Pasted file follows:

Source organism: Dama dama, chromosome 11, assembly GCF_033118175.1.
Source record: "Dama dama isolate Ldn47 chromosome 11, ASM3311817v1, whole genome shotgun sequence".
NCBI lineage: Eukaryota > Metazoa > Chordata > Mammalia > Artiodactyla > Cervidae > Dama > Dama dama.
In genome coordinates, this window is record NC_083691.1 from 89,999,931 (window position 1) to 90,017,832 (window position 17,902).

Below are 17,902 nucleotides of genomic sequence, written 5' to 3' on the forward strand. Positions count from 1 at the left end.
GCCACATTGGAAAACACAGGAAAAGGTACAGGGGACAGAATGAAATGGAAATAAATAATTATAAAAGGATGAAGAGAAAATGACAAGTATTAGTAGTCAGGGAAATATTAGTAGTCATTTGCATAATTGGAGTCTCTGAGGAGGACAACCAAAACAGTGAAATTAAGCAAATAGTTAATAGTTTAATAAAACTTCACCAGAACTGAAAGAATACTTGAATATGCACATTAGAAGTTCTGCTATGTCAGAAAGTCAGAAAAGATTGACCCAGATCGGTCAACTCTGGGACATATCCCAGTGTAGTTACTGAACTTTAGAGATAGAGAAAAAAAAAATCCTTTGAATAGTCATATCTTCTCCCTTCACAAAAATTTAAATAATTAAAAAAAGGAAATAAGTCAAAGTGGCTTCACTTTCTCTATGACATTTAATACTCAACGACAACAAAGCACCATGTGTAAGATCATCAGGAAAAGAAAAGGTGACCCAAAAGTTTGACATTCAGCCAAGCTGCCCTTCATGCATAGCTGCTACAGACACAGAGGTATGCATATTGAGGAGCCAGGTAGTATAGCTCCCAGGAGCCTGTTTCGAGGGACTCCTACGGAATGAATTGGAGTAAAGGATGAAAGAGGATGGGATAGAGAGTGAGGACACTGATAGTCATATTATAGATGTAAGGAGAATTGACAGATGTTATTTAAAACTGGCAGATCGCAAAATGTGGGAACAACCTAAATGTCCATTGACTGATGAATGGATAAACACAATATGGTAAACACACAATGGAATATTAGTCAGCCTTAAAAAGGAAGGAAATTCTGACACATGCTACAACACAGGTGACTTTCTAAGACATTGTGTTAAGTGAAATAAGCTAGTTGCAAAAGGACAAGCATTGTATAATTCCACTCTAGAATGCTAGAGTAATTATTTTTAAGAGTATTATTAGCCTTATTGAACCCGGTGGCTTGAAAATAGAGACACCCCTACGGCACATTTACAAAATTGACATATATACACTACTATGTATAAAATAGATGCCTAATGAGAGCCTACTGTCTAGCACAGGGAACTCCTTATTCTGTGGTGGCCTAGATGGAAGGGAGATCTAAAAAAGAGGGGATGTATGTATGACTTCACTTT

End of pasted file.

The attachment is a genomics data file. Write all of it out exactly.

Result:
Source organism: Dama dama, chromosome 11, assembly GCF_033118175.1.
Source record: "Dama dama isolate Ldn47 chromosome 11, ASM3311817v1, whole genome shotgun sequence".
NCBI lineage: Eukaryota > Metazoa > Chordata > Mammalia > Artiodactyla > Cervidae > Dama > Dama dama.
In genome coordinates, this window is record NC_083691.1 from 89,999,931 (window position 1) to 90,017,832 (window position 17,902).

Below are 17,902 nucleotides of genomic sequence, written 5' to 3' on the forward strand. Positions count from 1 at the left end.
GCCACATTGGAAAACACAGGAAAAGGTACAGGGGACAGAATGAAATGGAAATAAATAATTATAAAAGGATGAAGAGAAAATGACAAGTATTAGTAGTCAGGGAAATATTAGTAGTCATTTGCATAATTGGAGTCTCTGAGGAGGACAACCAAAACAGTGAAATTAAGCAAATAGTTAATAGTTTAATAAAACTTCACCAGAACTGAAAGAATACTTGAATATGCACATTAGAAGTTCTGCTATGTCAGAAAGTCAGAAAAGATTGACCCAGATCGGTCAACTCTGGGACATATCCCAGTGTAGTTACTGAACTTTAGAGATAGAGAAAAAAAAAATCCTTTGAATAGTCATATCTTCTCCCTTCACAAAAATTTAAATAATTAAAAAAAGGAAATAAGTCAAAGTGGCTTCACTTTCTCTATGACATTTAATACTCAACGACAACAAAGCACCATGTGTAAGATCATCAGGAAAAGAAAAGGTGACCCAAAAGTTTGACATTCAGCCAAGCTGCCCTTCATGCATAGCTGCTACAGACACAGAGGTATGCATATTGAGGAGCCAGGTAGTATAGCTCCCAGGAGCCTGTTTCGAGGGACTCCTACGGAATGAATTGGAGTAAAGGATGAAAGAGGATGGGATAGAGAGTGAGGACACTGATAGTCATATTATAGATGTAAGGAGAATTGACAGATGTTATTTAAAACTGGCAGATCGCAAAATGTGGGAACAACCTAAATGTCCATTGACTGATGAATGGATAAACACAATATGGTAAACACACAATGGAATATTAGTCAGCCTTAAAAAGGAAGGAAATTCTGACACATGCTACAACACAGGTGACTTTCTAAGACATTGTGTTAAGTGAAATAAGCTAGTTGCAAAAGGACAAGCATTGTATAATTCCACTCTAGAATGCTAGAGTAATTATTTTTAAGAGTATTATTAGCCTTATTGAACCCGGTGGCTTGAAAATAGAGACACCCCTACGGCACATTTACAAAATTGACATATATACACTACTATGTATAAAATAGATGCCTAATGAGAGCCTACTGTCTAGCACAGGGAACTCCTTATTCTGTGGTGGCCTAGATGGAAGGGAGATCTAAAAAAGAGGGGATGTATGTATGACTTCACTTT